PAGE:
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Regulators hold hearing on disputed uranium mine

August 28, 2019

RAPID CITY, S.D. (AP) — A three-day hearing before federal regulators that began Wednesday aims to resolve a long-running dispute over the potential impact of a proposed uranium mine in South Dakota on sites of Native American cultural, historical and religious significance.

Powertech, a subsidiary of Canada-based Azarga Uranium, has been trying to develop the mine in Edgemont, along the southwest edge of the Black Hills, since 2009. The U.S. Nuclear Regulatory Commission granted the company a license to mine uranium for use in nuclear power plants in 2014, even though a dispute over the lack of an adequate cultural resources survey was still pending before the commission’s Atomic Safety and Licensing Board.

The proposed mine would be located about 50 miles (80 kilometers) from the Pine Ridge Reservation. The Oglala Sioux Tribe has said it would encroach on traditional homelands and argues that the commission didn’t sufficiently study the potential impact of the project on Native American burials grounds, artifacts and other cultural sites.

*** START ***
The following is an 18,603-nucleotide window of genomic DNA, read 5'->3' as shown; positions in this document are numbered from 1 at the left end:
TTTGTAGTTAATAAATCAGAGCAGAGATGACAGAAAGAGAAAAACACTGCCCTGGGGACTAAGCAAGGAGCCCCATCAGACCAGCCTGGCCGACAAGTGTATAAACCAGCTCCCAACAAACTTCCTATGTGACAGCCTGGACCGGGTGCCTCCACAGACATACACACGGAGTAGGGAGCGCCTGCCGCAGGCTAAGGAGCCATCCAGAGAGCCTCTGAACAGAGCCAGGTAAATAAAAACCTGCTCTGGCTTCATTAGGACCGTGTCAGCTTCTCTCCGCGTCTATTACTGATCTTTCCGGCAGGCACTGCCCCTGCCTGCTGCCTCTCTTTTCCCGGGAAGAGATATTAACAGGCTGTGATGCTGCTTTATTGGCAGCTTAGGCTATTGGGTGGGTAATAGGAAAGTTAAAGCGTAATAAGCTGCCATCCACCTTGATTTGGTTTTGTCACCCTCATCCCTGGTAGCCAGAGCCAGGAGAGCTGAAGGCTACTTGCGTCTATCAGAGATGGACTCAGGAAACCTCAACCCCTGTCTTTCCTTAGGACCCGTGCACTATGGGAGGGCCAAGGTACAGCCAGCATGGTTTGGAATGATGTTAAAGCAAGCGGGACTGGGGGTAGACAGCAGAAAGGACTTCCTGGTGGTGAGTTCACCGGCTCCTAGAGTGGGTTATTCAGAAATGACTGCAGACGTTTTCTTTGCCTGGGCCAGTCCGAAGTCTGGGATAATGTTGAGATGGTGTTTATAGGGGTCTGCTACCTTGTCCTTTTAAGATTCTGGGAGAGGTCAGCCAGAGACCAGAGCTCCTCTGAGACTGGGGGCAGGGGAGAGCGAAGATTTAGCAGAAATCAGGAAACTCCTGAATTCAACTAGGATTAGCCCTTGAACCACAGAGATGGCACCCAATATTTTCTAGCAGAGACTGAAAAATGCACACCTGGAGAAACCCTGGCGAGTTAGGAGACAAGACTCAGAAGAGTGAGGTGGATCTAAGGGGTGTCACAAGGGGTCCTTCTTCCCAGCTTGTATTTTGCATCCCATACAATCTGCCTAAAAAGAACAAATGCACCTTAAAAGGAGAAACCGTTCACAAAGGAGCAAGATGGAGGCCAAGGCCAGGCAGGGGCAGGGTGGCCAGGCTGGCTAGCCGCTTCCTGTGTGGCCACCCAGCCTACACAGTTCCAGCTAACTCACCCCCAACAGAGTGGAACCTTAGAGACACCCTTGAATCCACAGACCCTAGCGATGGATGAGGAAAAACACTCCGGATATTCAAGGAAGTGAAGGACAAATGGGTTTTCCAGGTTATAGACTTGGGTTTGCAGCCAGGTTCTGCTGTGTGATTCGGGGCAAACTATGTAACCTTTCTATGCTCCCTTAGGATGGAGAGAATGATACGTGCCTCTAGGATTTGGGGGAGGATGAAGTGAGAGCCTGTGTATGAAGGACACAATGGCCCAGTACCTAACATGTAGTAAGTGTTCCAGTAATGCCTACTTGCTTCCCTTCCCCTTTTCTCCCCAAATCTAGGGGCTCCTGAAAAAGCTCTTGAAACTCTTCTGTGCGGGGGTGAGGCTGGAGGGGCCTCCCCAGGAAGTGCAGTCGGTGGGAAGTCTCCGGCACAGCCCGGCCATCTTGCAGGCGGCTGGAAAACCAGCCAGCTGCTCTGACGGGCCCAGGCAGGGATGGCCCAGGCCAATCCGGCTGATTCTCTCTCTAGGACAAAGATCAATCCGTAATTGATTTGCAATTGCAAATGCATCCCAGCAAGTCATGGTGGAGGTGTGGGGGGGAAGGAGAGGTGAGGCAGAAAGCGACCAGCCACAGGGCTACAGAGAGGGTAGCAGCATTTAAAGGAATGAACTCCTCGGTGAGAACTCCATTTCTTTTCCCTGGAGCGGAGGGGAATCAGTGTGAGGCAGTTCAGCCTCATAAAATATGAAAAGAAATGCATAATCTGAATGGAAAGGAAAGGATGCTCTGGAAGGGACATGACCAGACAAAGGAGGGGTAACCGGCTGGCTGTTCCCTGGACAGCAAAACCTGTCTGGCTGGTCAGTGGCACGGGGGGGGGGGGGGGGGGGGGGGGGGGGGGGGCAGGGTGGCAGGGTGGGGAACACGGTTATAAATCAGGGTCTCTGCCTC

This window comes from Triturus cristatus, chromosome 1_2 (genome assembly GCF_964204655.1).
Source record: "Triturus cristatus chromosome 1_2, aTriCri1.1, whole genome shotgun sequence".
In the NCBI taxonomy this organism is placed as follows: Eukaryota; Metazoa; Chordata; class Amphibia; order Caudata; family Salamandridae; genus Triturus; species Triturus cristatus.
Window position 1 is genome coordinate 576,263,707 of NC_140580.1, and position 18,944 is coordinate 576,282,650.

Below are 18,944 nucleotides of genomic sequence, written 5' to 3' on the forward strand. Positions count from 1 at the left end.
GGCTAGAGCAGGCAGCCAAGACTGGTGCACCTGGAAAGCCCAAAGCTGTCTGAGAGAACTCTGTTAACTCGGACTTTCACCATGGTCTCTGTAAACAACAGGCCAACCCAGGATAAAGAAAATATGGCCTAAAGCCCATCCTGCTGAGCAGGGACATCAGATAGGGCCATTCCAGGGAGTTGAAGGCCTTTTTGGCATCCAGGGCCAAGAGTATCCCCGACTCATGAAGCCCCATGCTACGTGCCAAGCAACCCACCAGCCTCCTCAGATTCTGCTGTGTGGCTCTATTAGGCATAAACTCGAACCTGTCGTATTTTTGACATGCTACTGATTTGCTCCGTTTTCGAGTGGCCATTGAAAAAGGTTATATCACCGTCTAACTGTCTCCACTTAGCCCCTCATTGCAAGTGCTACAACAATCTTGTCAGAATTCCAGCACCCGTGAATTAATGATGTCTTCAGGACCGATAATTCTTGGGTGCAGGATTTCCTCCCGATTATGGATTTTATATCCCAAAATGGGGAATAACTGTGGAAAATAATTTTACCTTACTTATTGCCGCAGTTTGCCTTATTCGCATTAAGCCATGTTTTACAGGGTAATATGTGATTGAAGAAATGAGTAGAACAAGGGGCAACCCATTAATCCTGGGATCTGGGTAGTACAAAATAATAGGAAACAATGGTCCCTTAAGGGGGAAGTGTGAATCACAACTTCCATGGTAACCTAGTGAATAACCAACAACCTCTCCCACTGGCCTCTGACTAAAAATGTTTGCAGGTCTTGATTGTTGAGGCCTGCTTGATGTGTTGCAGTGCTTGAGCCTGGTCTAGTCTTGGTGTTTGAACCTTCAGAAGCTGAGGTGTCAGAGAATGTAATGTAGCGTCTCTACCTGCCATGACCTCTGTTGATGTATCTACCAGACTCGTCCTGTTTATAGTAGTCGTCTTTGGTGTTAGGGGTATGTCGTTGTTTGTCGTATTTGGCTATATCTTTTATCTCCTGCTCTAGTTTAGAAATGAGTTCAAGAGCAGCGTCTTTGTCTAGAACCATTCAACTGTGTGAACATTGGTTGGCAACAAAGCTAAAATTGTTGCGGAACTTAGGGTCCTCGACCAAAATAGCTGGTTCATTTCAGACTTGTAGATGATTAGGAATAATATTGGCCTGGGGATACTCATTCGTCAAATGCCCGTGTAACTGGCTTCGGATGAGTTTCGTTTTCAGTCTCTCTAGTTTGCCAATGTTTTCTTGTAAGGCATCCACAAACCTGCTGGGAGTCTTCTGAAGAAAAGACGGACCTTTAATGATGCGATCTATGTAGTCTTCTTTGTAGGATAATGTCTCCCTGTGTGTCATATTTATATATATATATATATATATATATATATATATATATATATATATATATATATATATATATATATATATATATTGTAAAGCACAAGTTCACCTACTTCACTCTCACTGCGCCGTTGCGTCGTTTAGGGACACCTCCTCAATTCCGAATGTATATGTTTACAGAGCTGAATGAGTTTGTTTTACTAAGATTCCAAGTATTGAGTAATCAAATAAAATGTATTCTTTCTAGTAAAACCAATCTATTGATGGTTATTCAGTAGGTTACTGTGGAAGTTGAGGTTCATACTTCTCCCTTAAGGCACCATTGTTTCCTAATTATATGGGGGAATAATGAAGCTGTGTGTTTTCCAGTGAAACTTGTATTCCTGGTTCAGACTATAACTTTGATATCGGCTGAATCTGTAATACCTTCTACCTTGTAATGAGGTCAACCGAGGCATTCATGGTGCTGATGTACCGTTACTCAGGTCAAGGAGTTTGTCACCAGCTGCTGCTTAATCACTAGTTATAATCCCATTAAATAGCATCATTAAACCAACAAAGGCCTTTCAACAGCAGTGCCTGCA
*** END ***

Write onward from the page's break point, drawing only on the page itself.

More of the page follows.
In written testimony submitted in advance of the licensing board hearing in Rapid City, the Oglala Sioux said any harm done to cultural resources, especially to burials and artifacts, “will be an irreparable injury to the very identity of the tribe,” according to the Rapid City Journal .

The U.S. Nuclear Regulatory Commission has said regulators have done everything within their power to study the potential impact. Powertech, in its position statement, argued that the tribe hasn’t cooperated with a plan to conduct an on-the-ground cultural resources survey at the proposed mine site. Powertech asserts that the tribe and other intervenors have sought only to “further delay the project’s development.”

If the board sides with the regulators and Powertech, the company could then seek the additional federal, state and local permits it needs to start mining.

The licensing board said it expects to issue its ruling by Nov. 29.


Information from: Rapid City Journal, http://www.rapidcityjournal.com

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